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PROGRAM:

NAME


makepp_build_algorithm -- How makepp executes a makefile

DESCRIPTION


Makepp's internals differ from the standard Unix make in fundamental ways. This page
describes the different philosophy in detail.

Reverse vs. forward inference
Makepp works in the opposite direction from the standard Unix make. Traditional Unix make
is given a target to build, and then it finds a rule which matches the characters in the
target filename. If the target is older than any of its dependencies of the rule, then it
is rebuilt.

For example, consider this pattern rule:

%.o: %.cxx
$(CXX) $(CXXFLAGS) -c $(input) -o $(output)

When make realizes it needs to make a file called "xyz.o", it searches through its list of
pattern rules until it sees that "xyz.o" matches the pattern "%.o", and then it applies
this rule.

Makepp works in the opposite direction. It first computes all files that it can possibly
build by applying rules that match the characters in the dependency filenames. Then when
it needs to build a file, it simply looks to see if it's one of the files that it knows
how to build. The list of known files is stored based on the absolute filename.

When makepp encounters the above pattern rule, it searches for all files in the directory
matching the pattern "%.cxx" (i.e., "*.cxx"). For each of these files, it then remembers
that it can produce the corresponding ".o" file. If subsequently makepp discovers that it
can make another ".cxx" file that doesn't currently exist, this rule will also be applied
and the corresponding ".o" file will be marked.

This might seem somewhat inefficient, but it turns out not to be that slow in most cases,
and it is often true that virtually all the files that can be built are in fact built.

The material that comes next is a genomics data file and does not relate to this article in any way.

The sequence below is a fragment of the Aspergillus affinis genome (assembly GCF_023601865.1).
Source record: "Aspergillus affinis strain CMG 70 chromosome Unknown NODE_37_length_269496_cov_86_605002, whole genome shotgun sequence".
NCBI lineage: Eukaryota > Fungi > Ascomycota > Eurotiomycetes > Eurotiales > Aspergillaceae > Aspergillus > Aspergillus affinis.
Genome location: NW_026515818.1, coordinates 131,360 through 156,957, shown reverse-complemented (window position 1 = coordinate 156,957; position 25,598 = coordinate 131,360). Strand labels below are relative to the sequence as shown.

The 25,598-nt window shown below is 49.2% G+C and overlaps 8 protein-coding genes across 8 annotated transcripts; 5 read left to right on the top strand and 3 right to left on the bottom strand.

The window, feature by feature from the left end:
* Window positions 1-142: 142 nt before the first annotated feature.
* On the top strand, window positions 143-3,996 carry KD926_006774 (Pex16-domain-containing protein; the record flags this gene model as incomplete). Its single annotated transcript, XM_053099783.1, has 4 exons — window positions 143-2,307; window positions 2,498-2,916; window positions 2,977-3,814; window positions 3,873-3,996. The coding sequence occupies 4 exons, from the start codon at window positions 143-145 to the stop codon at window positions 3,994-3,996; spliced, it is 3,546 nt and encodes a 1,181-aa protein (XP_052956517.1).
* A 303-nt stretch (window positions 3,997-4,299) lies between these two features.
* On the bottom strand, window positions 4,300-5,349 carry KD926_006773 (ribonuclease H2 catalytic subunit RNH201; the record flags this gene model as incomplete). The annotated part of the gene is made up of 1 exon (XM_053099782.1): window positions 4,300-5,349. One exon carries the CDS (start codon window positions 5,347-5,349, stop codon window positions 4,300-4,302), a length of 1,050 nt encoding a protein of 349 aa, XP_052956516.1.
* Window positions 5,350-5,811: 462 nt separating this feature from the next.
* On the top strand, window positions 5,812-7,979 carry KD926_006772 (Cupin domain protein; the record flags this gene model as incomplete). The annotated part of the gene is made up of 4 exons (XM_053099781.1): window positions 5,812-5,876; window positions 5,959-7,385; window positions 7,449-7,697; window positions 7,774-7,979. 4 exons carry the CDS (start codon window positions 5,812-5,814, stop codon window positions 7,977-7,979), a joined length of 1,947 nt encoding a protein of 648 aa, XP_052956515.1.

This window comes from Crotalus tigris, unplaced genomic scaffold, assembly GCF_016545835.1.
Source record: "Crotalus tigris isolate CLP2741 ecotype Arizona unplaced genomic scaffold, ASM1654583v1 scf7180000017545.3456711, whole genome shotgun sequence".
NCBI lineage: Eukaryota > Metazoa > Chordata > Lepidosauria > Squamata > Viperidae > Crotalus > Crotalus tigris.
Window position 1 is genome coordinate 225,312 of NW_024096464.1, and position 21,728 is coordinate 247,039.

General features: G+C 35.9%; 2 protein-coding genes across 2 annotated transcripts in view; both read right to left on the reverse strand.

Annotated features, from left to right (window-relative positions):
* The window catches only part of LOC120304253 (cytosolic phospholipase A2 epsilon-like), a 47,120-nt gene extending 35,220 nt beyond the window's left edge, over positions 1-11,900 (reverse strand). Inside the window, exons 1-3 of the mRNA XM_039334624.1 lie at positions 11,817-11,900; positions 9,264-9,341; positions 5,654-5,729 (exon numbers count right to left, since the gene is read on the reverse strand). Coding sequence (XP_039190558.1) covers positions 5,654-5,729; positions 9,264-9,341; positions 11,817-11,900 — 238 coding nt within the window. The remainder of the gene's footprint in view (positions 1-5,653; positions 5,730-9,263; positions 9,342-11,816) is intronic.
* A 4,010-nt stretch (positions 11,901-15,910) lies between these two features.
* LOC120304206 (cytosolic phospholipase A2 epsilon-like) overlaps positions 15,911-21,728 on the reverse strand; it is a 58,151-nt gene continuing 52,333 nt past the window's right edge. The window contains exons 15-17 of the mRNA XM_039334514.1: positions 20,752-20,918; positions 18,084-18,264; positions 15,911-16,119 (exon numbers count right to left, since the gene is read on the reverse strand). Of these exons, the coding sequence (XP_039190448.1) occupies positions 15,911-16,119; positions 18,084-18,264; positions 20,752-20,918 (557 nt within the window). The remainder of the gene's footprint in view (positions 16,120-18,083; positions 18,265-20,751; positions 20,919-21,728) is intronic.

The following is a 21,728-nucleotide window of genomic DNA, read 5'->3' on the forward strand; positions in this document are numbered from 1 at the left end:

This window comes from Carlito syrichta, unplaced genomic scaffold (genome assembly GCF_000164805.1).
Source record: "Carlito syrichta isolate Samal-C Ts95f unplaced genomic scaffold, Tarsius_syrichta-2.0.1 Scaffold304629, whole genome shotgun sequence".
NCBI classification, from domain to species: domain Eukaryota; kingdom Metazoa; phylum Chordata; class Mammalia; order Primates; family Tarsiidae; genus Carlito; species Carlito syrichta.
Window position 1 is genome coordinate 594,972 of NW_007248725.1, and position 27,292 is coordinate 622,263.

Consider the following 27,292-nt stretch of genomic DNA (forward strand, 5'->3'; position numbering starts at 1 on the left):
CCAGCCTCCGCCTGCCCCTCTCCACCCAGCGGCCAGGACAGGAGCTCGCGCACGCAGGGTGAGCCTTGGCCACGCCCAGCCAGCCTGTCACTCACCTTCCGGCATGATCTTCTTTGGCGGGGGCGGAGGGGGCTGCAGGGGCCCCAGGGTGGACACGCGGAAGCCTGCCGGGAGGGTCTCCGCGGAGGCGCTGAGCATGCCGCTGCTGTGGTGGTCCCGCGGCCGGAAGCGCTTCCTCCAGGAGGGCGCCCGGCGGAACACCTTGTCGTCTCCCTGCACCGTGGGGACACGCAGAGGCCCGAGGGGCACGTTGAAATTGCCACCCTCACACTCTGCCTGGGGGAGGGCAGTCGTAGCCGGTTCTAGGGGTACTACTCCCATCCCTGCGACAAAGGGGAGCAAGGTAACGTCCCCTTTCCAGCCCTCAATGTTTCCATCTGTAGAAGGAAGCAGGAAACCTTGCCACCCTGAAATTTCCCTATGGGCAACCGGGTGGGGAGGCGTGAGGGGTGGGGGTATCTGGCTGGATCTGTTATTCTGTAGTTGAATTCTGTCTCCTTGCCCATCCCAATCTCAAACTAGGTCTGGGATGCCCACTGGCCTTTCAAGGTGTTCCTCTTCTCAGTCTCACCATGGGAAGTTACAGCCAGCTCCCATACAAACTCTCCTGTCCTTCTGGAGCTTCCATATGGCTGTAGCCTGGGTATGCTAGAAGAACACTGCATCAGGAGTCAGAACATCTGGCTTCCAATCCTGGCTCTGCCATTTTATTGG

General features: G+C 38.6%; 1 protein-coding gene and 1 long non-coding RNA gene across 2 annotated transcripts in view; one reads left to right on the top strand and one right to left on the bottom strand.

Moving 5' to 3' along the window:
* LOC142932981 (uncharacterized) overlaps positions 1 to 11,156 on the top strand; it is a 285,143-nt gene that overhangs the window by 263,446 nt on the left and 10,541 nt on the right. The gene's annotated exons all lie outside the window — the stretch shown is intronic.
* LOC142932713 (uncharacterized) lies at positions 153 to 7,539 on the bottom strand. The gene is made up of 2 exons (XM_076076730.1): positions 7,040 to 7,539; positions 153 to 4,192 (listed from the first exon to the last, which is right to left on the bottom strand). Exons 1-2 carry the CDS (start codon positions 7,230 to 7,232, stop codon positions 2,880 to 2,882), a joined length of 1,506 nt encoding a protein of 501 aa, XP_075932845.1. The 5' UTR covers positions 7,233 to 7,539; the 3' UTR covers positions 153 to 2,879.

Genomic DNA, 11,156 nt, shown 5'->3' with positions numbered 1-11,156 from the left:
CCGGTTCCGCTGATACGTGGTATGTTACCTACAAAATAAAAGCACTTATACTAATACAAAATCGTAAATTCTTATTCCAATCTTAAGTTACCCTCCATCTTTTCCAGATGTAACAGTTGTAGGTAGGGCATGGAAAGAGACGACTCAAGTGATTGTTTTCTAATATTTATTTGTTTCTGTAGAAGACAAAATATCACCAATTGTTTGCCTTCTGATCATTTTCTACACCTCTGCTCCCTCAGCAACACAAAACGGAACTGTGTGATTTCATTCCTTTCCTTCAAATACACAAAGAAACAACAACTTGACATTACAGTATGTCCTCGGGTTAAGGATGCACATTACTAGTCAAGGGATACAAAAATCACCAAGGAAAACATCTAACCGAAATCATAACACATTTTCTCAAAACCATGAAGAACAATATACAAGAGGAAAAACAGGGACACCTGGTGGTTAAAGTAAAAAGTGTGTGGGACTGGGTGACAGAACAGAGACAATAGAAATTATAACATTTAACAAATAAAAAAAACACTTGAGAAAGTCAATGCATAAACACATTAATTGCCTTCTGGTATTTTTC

And knowing the complete list of files that can be built has several advantages:

· Wildcards can match files which don't exist yet but can be built.

· Header files which have been detected by the automatic dependency scanner don't have
to exist; makepp knows where they will be. (Most other solutions to this problem
assume that any headers which don't exist yet are in the current directory.)

· Repositories are much simpler to implement since makepp knows beforehand what files it
can make. (See makepp_repositories for details.)

· It is possible to determine easily which files can be built (see the
"$(only_targets )" function.

· Makepp's "$(infer_objects)" function is greatly simplified by knowing what objects are
available.

Files vs. textual patterns
Makepp associates build commands with a target file, not to a textual pattern for a
filename. It is therefore not confused by different names for the same file. Thus, for
example, makepp will know that "./xyz" and and "xyz" are the same file, whereas other make
utilities may not.

This is particularly important because (unlike the standard make) makepp loads makefiles
from different directories. In order for the makefiles to be relatively independent, with
no special position given to a top-level makefile, each makefile refers to all files